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In this powerful collection, editor Kate R. Walker and contributors look back over more than two hundred years of Berry Street essays and offer analysis and historical context.

Product Code: 6685
ISBN: 9781558968707
Format: Paperback / softback
Publisher: Skinner House Books
Published Date: 07/30/2021
Pages: 512
Size: 10 x 7
Availability:In stock
N/A
Price: $26.00

For more than two hundred years, Unitarian and then Unitarian Universalist ministers have gathered to hear one of their own deliver an essay of reflection and critique on their profession. The Ministerial Conference at Berry Street, or as it’s more commonly known, the Berry Street lecture, was started in 1820 by famed Unitarian minister William Ellery Channing. It is believed this essay series is the longest running of its kind in the United States.

In this powerful collection, Berry Street scribe and editor Kate R. Walker and contributors look back over the essays on record and offer analysis on what was said and the historical context surrounding them; selected essays have also been included in this volume. The voices and ministry of thundering preachers, inspiring activists, and dedicated academics point toward a compelling future. When examined as a whole, their threads weave a rich and complex pattern.

And yet Walker and contributors also look at what was not said and who was not invited to speak. As Unitarian Universalism enters a new era of ministry in our congregations and outreach to the wider world, our commitment to being a radically inclusive faith demands these teachings. Our survival as a liberal religious faith depends on learning from our failures so we don’t repeat them.


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Preface
Introduction


1820–1836: Creating a Community by Ourselves by Mark Harris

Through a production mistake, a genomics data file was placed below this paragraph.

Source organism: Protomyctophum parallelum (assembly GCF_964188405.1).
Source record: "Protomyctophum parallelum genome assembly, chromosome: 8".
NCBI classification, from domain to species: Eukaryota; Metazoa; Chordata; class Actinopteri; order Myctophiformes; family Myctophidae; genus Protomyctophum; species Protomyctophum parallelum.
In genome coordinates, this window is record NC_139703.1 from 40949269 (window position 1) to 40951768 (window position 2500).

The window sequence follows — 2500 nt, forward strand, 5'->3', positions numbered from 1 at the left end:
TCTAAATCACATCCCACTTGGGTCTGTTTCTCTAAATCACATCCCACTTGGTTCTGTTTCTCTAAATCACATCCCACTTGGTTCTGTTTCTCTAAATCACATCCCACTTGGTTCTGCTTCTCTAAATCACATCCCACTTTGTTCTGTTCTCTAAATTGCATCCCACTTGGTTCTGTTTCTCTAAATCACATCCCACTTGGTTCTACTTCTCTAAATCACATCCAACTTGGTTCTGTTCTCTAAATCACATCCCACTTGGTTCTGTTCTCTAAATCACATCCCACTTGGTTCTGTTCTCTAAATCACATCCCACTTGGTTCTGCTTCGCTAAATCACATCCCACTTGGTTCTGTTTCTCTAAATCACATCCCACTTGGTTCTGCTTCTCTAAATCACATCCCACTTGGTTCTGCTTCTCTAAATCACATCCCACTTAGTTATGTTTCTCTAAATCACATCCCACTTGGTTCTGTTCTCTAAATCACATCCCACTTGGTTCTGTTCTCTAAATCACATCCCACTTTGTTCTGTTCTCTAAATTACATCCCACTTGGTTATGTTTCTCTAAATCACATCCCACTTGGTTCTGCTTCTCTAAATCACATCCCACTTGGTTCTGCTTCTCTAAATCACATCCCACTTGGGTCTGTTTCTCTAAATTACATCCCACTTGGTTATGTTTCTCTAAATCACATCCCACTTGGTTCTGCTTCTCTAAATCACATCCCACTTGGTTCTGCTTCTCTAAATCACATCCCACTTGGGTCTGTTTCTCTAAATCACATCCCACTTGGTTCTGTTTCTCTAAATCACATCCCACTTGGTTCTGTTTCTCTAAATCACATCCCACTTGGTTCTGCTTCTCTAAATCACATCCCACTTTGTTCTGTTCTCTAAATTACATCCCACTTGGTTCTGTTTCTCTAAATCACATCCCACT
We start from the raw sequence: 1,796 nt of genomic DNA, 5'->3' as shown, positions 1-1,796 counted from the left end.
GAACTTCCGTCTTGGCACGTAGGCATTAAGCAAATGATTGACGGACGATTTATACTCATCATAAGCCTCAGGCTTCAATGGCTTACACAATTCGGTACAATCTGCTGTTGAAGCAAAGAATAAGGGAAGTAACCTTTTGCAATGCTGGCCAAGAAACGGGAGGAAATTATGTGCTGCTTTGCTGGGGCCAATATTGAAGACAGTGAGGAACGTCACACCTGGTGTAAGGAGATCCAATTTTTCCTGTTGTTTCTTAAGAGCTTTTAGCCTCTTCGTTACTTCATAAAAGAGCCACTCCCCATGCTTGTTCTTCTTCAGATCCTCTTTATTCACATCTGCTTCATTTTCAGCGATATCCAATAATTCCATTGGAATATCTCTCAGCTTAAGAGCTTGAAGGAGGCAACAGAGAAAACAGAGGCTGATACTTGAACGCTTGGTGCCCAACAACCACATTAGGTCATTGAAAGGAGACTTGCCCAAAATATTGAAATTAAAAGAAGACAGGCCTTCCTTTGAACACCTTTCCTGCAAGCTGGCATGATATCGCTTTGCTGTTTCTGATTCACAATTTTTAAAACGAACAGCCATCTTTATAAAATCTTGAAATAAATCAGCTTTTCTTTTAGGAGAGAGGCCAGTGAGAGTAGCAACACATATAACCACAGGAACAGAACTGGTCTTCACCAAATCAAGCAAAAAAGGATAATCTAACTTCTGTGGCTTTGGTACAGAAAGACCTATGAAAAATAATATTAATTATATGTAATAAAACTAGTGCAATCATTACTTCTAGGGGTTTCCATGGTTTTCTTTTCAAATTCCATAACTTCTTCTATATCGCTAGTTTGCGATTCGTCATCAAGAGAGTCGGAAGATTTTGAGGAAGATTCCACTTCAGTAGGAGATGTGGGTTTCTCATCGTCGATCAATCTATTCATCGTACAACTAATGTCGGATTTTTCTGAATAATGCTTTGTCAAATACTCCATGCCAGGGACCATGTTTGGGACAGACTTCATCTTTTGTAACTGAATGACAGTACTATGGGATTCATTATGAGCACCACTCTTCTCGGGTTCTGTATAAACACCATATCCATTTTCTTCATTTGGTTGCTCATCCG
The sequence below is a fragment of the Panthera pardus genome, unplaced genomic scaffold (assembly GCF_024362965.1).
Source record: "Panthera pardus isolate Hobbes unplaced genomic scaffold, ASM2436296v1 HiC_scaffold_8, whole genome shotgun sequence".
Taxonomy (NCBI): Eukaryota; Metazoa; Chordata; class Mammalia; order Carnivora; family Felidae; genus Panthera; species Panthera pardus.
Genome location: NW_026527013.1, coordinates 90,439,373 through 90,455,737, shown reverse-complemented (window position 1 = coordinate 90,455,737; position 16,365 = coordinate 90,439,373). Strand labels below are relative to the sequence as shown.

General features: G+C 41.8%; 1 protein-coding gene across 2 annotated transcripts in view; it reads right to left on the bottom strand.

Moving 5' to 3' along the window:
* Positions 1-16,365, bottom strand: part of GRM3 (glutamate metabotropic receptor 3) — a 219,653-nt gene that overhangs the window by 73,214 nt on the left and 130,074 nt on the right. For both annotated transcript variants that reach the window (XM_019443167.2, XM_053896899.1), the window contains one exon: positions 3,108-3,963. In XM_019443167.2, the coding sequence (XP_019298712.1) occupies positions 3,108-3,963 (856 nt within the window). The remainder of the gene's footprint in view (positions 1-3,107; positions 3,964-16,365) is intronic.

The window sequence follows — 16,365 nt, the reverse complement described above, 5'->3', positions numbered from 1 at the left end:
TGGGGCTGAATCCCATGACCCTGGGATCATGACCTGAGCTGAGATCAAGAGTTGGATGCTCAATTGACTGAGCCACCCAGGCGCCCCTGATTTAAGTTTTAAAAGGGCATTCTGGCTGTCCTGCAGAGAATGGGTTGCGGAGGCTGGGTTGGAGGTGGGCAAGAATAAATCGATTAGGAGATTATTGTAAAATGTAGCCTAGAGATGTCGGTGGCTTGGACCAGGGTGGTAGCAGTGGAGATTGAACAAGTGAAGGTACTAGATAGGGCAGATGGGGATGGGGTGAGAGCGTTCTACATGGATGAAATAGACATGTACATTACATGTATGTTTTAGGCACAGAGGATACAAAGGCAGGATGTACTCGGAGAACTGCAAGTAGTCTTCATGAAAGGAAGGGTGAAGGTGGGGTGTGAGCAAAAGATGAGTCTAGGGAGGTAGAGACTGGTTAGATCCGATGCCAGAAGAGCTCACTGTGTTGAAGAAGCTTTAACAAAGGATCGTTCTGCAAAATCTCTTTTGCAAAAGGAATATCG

1840–1859: Where Do We Come From? Who Are We? Where Are We Going? by Amber Beland and Manish Mishra-Marzetti
1860–1869: Calls for Unity and Continuity by Barbara Coeyman
1870–1889: Unitarians Fight for Relevance by María Uitti McCabe
1890–1908: More to Do Than Displace Falsehood by Nicole C. Kirk
1911–1937: Complications of the Spirit by Rebecca Parker
1941–1959: The Quest for Unity by Dan McKanan
1960–1969: Insular Perspectives by Rosemary Bray McNatt
1970–1979: The Decade After Empowerment by Ian W. Riddell
1980–1989: Higher Truth from Saint and Seer by Meg Richardson
1990–1990: At the Cusp of the Millennium by Lindasusan V. Ulrich
2000–2009: Light, Strength, Animation, and Zeal by Marco Belletini
2010–2019: Boom! by Kate R. Walker

Perspective Matters
Conclusion
Selected Essays

“What the contributors to this volume have found is something worth celebrating. The voices and the acts of ministry of thundering preachers, inspiring activists, and dedicated academics, revealed and preserved in two centuries of essays, point toward a compelling future even as they do not have a clear view of that future. Their threads weave a complex, rich, and fluctuating pattern of curious and stubborn visionaries who believed in our saving message of universal love in the embrace of the holy. They did not falter in their determination. Supported by both reason and passion, they called for the liberal religious voice to be carried into the forefront of our country. They gave us, the inheritors of their ministry and vision, the capacity and wisdom to respond to contemporary issues with a humble understanding of what it takes to combat oppression. And that gift is worth celebrating.”

“Unitarian Universalist ministers are called to continue a long history of prophetic ministry and challenge the status quo among the people we serve. But who challenges the ministers to get out of our complacency? For 200 years, the Berry Street Essay has fulfilled that need. These essays shake us out of our comfort into new ways of thinking and feeling and being. They renew us to our calling, help us grow in our ministries, and even comfort us in our crises. This new collection of essays and analyses helps us learn from the past as we work to create a more just and equitable future.”?

? —Rev. Cheryl M. Walker, President, Unitarian Universalist Ministers Association, 2017–2019


“For 200 years now, the Berry Street essay has provided an opportunity for liberal ministers to hear an honored colleague offer discourse on some aspect of what Channing called ‘The Demands of the Age on the Ministry.’ Liberals are by definition open to cultural change. These essays have often asked us to critique the cultural atmosphere around us. Liberals can also tend to self-congratulation and these essays, at their best, often challenged us to be more self-critical, and to see how ‘new occasions teach new duties.’ This tradition has helped to serve not only the evolving, diversifying ministry, but to better guide us in serving the congregations and laypeople who continue to ask us to be their spiritual leaders.”?

—Rev. John A. Buehrens, author of How the Transcendentalists Sparked the American Struggle for Racial, Gender, and Social Justice

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